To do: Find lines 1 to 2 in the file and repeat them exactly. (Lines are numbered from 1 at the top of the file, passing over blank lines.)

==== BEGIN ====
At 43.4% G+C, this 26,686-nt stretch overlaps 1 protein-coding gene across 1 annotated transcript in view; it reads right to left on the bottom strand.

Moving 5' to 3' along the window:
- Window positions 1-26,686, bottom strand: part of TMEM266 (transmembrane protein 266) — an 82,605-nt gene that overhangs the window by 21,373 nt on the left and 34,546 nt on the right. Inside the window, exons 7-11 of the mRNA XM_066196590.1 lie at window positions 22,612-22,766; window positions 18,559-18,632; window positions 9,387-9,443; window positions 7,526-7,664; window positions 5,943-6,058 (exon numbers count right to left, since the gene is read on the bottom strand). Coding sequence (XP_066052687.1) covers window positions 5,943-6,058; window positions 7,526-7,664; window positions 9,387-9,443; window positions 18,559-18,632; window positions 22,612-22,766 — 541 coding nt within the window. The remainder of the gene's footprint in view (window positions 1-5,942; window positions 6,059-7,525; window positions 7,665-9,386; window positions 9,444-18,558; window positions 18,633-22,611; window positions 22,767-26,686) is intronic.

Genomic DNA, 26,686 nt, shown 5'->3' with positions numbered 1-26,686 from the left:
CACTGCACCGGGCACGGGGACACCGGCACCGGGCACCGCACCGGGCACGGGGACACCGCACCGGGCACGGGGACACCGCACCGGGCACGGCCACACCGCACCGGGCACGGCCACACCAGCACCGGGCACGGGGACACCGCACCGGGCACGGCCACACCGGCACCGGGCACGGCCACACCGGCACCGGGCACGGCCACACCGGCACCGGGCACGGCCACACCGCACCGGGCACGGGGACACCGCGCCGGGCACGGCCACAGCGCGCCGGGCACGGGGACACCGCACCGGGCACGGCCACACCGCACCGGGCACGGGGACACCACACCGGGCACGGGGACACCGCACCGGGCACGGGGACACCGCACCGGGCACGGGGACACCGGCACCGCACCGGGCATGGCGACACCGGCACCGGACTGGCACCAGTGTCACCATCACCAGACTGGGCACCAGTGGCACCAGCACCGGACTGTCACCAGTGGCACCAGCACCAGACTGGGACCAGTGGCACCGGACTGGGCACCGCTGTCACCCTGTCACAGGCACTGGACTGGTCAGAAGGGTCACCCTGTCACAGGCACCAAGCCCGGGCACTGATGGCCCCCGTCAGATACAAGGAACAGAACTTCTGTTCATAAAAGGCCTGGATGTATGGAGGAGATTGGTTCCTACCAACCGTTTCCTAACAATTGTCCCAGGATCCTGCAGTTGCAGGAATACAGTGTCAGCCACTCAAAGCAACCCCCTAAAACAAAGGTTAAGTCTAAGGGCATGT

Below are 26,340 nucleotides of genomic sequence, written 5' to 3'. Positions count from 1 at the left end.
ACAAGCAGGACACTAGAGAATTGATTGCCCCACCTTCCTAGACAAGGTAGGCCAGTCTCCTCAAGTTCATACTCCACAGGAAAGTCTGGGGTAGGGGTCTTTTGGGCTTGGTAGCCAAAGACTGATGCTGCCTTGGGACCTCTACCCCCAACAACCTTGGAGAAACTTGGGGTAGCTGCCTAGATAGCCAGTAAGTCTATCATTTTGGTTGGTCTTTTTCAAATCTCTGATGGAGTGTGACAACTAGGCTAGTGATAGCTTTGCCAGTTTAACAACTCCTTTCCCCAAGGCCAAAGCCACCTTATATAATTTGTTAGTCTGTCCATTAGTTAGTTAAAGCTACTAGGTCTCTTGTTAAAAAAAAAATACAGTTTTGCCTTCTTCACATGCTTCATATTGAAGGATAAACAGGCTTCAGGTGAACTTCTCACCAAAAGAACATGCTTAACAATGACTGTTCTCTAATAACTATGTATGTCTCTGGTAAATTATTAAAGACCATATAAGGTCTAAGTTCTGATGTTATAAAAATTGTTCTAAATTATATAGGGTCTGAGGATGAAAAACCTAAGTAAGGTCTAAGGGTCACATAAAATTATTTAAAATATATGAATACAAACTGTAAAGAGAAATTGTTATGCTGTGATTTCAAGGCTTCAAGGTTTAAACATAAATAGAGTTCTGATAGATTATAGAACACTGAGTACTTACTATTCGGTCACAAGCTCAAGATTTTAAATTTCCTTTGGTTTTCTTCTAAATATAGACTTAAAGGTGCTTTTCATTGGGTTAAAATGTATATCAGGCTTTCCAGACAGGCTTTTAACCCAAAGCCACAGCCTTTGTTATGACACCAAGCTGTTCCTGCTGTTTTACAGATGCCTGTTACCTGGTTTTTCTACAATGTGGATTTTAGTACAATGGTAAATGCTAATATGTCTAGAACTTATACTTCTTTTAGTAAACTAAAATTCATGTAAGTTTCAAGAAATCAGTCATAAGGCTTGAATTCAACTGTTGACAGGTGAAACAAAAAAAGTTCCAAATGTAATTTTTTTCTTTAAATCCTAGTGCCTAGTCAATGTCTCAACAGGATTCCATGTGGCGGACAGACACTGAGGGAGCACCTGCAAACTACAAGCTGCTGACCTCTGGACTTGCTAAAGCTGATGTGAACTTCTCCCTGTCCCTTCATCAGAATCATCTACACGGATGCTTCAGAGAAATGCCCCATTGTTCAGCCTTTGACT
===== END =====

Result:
At 43.4% G+C, this 26,686-nt stretch overlaps 1 protein-coding gene across 1 annotated transcript in view; it reads right to left on the bottom strand.

Moving 5' to 3' along the window: